What we do to ourelves

Here’s one to keep an eye on. As the US, for the first time, begins the process of paying official attention to what’s in our food and why are children are in the middle of an obesity epidemic, the lobbyists are doubling up their efforts. Witness: salt.

“[as we are] urging food companies to greatly reduce their use of salt. Last month, the Institute of Medicine went further, urging the government to force companies to do so.

But the industry is working overtly and behind the scenes to fend off these attacks, using a shifting set of tactics that have defeated similar efforts for 30 years, records and interviews show. Industry insiders call the strategy โ€œdelay and divertโ€ and say companies have a powerful incentive to fight back: they crave salt as a low-cost way to create tastes and textures.”

11 responses to “What we do to ourelves

  1. I don’t get this. Kids are fat, but it’s the food industries fault because of the salt used in food preparation? … so we need more government regulations? I have difficulty understanding the mind-set of if there’s a problem anywhere, with anything that people think the answer is more government control. Why not educating parents to control what and how much their children eat? Just a thought.


  2. [Why not educate parents to control what and how much their children eat? ]

    Did you ever see the movie Wall-E?

    You are right, in that education is a HUGE part of how we deal with this and what’s being proposed at the gov’t level – but whoever’s fault (or responsiblity) it is, it sure isn’t the kids. And people don’t read every single label – it would be impossible.

    And – very important – you, the taxpayer currently subsidize sugar, corn syrup and salt, making them CHEAP and making food cheap. Making the wrong kind of food cheap – the food with very little nutritional value and lots of calories. And we pay the price again down the road with health care. It’s nuts!

    Steve, ask any doctor what he/she thinks of the health implications of salt in processed food – and see Wall-E anyway cuz it’s a tender wonderful story.


    • I’m not suggesting at all that processed food is any good and I’m aware that excessive salt is very bad. When it comes to children, in my view the parents are responsible for healthy eating habits. In my humble opinion people die and in most adults, the thing that’s going to kill them is probably already woking in their bodies, but jeez, I just get mind blown when people think the govenment should control everything. Maybe they could outlaw ALL processed foods and make a law that everyone has to eat organic stuff, then there won’t be any labels to read either.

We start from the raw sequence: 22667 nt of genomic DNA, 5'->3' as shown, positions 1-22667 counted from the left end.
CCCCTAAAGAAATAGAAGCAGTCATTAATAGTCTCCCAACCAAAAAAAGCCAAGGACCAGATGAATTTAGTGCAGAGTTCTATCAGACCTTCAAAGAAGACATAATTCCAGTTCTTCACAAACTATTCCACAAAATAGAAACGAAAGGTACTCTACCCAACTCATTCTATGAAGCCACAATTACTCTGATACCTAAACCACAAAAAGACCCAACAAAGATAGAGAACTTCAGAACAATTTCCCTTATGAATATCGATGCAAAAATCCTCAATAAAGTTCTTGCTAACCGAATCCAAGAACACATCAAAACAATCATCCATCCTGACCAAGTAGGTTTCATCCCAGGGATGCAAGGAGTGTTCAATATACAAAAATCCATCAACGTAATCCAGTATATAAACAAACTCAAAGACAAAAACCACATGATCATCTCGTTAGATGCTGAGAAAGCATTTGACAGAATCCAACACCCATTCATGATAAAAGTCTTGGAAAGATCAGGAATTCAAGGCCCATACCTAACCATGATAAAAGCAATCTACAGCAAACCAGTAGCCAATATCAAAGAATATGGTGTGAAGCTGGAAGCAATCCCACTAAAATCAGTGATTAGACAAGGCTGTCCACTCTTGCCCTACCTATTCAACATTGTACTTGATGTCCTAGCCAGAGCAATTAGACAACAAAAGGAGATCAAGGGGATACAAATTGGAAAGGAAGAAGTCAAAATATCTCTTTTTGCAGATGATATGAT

• Steve – again, the way many things gain supremacy in the market (like sugar salt etc) is because of incentives offered by government. If we just lifted the subsidies, less toxic food would have a shot at competing. Right now, the processors dominate. Gov’t doesn’t have to tell us what to eat and I am pretty confident they never have and never will. They can -and should – however, change the subsidy system.

        I don’t want the next generation to live in a culture of fat sluggish people.

        And you never told me if you saw Wall-E.


        • No ma’am I’ve never seen Wall-E. Perhaps while I’m here at work today I’ll check it out on Netflix on my computer if it’s available instantly.
          Oh, and that kid in the picture IS really fat! jeez!


          • Sure is – and look at what he’s eating. I saw a news story last night about China. In the cities, KFC and McD’s are everywhere – and for the first time in thier history, obestity is becoming a problem. Taht can’t be good and I’m sure we can’t look to those restaurant chains to get involved in solving the problem.

            Even our own Army is making noises about it – they’re having trouble with overweight troops.


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